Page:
Why Shippers’ Council should register port service providers – CILT


As the controversy surrounding the proposed registration of port service provider in the Nigerian ports by the Nigerian Shippers’ Council (NSC) rages on, the Chartered Institute of Logistics and Transport (CILT) Nigeria has identified the need for some level of regulations and organization of practitioners in any sector maritime sector inclusive.

The National Executive Director of CILT, Mr. Paul Ndibe who made this position known in a chat with our correspondent in Lagos last Friday said that if one recognized the role of the Nigerian Shippers’ Council as the commercial regulator of the port, it was important that it should have a clean record on the port in question in terms of who the terminal operators of the port were and the record of parties who had facilities in the port that it had an oversight function.

Ndibe noted that it presupposed that those who provide services in the port managed by NSC as the commercial regulator ought to have a record kept with the Council so that it (NSC) would know at every point in time the size or the number of the service providers in particular activity saying “They are in a position to also advise government or other regulatory agencies whether they are in short supply or in large supply and that will enable government to initiate some policies”.

He said,” If that also is correct, then I wouldn’t see why those who offer services in situation like the port will not want to be under a certain level of government control or monitoring. As freight forwarders, they are organized and they have a body, why are they members of an organized sector? Because they have to come under a particular body and their hierarchy keep a governance structure for them and they should know who the operators are.

“So, if they agree that they should have a body as freight forwarders and they grouped themselves and operate under a particular guideline, so, why would they object that government should not know and register them as individual because they render services to the port? So, that government can classify the services they render and then, if they dominate in one sector, they can segregate them so that other sectors in the maritime can have a fair share so that things can be more efficient.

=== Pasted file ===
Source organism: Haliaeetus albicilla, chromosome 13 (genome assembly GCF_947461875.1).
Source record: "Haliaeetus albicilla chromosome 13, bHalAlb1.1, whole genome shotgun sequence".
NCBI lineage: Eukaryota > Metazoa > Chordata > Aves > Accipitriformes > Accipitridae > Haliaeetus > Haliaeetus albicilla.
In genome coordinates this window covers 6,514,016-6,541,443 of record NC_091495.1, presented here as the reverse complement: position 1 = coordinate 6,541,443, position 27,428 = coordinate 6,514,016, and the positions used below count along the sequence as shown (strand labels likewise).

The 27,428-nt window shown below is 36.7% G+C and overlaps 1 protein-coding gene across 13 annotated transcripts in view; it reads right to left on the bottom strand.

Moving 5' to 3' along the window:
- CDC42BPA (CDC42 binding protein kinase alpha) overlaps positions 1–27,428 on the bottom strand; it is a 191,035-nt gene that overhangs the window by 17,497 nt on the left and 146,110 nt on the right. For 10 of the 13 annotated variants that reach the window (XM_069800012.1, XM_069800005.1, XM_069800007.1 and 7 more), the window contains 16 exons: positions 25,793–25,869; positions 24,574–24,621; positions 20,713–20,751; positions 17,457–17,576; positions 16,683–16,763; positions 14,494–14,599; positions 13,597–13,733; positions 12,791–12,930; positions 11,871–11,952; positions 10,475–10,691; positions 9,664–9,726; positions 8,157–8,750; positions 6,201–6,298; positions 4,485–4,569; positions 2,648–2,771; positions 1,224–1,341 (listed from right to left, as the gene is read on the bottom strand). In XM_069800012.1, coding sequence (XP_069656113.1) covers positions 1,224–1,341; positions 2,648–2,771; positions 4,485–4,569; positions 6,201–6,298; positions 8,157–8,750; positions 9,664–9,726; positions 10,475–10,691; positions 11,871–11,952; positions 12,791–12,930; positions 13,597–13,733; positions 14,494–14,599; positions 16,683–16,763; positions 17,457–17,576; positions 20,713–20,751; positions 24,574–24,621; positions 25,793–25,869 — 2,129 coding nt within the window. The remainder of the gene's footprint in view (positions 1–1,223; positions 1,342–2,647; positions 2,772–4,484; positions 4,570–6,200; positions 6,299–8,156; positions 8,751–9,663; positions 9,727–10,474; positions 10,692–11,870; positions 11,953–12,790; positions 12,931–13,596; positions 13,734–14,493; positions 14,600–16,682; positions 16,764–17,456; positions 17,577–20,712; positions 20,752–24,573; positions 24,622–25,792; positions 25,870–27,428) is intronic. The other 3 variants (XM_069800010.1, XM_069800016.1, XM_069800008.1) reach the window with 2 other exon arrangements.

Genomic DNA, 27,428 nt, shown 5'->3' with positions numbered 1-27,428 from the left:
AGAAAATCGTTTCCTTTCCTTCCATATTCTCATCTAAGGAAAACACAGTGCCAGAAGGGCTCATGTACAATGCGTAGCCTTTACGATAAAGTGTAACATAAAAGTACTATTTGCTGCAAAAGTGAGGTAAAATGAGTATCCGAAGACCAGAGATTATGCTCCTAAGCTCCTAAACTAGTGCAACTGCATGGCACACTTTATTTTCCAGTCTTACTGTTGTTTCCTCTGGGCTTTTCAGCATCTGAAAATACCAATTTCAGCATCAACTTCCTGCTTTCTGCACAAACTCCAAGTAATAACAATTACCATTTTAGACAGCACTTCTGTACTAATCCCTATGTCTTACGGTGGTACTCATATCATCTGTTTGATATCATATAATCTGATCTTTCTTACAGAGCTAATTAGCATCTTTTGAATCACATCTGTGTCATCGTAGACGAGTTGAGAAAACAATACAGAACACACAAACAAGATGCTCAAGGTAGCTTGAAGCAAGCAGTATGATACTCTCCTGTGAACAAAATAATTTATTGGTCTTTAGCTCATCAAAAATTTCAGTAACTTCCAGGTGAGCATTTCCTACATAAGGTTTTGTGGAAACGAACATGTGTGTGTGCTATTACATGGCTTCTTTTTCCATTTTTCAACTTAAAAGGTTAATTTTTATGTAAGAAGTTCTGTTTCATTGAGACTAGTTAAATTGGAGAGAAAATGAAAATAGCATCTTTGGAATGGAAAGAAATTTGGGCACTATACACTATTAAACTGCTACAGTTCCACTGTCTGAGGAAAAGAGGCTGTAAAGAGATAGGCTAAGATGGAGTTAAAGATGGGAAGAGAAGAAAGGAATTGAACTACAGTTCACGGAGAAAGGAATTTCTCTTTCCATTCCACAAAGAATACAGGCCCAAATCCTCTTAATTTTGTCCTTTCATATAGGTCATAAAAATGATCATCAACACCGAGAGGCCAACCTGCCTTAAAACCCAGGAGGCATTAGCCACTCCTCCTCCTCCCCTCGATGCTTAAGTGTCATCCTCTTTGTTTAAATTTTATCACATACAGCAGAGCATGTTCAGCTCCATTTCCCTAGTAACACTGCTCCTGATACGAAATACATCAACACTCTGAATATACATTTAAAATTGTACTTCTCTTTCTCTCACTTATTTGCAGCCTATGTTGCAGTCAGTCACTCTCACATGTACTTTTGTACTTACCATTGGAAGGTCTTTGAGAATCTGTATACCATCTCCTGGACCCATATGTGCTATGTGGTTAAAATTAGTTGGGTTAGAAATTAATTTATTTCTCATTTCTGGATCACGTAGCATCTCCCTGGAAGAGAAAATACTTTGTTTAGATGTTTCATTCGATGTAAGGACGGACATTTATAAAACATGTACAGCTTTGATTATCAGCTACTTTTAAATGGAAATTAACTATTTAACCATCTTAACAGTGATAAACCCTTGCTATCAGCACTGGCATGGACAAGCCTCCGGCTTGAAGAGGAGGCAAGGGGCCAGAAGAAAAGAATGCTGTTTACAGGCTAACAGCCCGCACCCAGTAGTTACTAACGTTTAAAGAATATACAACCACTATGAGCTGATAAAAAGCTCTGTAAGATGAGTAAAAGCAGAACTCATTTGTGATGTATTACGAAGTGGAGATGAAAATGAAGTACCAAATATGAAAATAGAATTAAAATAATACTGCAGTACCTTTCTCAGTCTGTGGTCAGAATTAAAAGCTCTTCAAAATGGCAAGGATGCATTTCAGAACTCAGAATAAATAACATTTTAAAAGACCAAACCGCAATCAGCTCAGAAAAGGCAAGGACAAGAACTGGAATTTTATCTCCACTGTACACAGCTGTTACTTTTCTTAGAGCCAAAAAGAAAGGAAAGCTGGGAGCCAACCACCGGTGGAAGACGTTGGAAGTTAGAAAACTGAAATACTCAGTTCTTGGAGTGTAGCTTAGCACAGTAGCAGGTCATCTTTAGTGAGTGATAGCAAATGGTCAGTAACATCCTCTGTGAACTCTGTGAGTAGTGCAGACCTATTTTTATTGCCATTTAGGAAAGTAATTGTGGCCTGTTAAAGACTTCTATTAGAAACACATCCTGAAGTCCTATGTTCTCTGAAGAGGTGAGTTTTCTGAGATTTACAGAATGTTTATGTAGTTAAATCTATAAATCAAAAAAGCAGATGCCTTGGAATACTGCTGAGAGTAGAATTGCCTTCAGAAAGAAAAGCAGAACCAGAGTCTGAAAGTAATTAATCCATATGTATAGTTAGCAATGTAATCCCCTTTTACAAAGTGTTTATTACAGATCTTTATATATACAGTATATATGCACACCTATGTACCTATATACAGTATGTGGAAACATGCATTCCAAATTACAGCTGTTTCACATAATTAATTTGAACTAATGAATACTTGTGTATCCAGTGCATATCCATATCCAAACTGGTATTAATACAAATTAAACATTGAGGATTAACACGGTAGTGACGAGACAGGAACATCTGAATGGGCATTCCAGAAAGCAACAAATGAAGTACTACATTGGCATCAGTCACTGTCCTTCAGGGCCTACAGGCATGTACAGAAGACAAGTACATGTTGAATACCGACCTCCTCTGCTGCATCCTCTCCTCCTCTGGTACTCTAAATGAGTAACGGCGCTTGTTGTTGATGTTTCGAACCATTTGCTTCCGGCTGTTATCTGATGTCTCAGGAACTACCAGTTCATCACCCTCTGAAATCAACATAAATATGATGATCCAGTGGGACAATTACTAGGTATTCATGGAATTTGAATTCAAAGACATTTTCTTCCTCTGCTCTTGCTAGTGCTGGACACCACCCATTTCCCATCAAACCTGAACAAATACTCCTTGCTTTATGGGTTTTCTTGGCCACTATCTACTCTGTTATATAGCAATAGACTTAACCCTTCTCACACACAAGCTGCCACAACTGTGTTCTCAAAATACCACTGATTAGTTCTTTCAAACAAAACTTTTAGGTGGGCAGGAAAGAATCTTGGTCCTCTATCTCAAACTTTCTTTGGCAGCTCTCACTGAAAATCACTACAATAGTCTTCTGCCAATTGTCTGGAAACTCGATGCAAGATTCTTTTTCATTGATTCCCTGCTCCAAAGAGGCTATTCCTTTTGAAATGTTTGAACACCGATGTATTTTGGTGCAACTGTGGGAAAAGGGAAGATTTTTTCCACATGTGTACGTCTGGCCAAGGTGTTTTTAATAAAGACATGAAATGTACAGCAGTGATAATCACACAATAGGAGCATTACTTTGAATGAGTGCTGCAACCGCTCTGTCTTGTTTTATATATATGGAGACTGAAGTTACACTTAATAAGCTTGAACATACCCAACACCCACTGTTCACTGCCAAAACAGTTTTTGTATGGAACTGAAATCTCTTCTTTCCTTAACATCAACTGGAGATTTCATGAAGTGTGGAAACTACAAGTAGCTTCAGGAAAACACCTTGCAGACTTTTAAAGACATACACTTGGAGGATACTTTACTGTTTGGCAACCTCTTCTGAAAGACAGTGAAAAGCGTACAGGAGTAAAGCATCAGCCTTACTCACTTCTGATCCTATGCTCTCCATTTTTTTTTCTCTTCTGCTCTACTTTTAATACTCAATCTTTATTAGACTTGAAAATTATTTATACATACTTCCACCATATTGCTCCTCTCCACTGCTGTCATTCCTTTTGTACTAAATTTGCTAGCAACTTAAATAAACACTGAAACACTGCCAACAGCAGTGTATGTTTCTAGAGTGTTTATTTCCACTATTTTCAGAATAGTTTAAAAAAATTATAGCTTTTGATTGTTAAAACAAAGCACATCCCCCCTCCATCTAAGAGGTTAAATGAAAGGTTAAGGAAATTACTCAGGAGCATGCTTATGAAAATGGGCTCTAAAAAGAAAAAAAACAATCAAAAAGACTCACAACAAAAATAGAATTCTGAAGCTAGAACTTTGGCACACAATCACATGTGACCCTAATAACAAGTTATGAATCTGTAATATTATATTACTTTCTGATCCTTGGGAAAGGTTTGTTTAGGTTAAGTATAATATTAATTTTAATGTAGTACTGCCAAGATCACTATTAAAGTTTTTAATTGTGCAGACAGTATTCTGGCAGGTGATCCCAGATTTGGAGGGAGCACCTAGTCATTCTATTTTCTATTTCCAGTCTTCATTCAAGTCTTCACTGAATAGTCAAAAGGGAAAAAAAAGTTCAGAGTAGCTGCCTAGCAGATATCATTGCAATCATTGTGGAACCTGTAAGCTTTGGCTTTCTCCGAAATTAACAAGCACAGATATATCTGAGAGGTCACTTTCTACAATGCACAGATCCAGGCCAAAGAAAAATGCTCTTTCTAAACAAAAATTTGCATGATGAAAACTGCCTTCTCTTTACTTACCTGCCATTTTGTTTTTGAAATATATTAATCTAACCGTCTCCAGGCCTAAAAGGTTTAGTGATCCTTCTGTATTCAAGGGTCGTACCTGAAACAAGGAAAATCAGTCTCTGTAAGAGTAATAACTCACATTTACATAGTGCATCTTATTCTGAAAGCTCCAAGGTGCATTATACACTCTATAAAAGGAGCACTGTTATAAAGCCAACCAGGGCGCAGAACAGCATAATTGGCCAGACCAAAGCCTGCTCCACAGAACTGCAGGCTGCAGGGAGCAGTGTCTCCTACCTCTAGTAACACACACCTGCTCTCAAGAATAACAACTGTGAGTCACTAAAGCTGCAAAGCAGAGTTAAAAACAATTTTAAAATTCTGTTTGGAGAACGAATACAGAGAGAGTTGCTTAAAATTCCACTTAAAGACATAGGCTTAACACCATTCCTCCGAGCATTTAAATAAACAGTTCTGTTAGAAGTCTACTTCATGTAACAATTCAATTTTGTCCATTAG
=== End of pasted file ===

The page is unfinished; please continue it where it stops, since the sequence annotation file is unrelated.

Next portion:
“So, if people are objecting to that, they should tell us why but it is not in their position to even object. The issue is that it is a government policy and it is to the healthy environment that ought to be created within the maritime sector. There should be some elements of control, some elements of monitoring and then some elements of even knowing who the operators in the port are and which terminal are they eligible to operate and which services can they render. It is important not just for maybe freight forwarders but for those who provide other services like trucking, they should be known. The Nigerian Shippers’ Council as the commercial regulator of the port should know them and group them and know the number of trucks per day they required because ship arrival and their consignment might not be the same.

“So, in order to really organize them better, which nobody is doing currently and as commercial regulator of the port, which service the Nigerian Shippers’ Council is providing, they are in a position to know whether tankers are to come in first because of discharging of petroleum products or flatbed because of containers in the port or bulk carriers because of whatever that is in the terminal. So, they are in a position to do that but even if the truck providers are not grouped, if they don’t know them as to know what capacity they have in terms of the services they can provide, they won’t be able to make the port efficient.

“So, having them grouped in that form and knowing their capacity or the number and try to march them with the requirement of the port is what I think Shippers’ Council wants to do and it is not out of place”.

Asked to comment on the fee attached to the registration exercise, the National Executive Director said,” Because it is an administrative thing, there should be an effective cost, somebody should be recruited to do that thing, a database can be created, equipment will be deployed to it and somebody will maintain the record and provide them as management information for government decisions. For purposes of that, since it is not in the previous expenditure pattern of the Nigerian Shippers’ Council and it has a registration fee for those who are to be enlisted in order to do that, it is not out of place because certain services will be rendered as a result and that service has a cost.

“So, if they ask them to register as a result, when they registered with their individual associations, did they not pay annually? If they pay annually, why won’t they pay for registration? It is a professional practice and if they want professionals who render those services to be registered with them, they should be able to pay for such professional service”.

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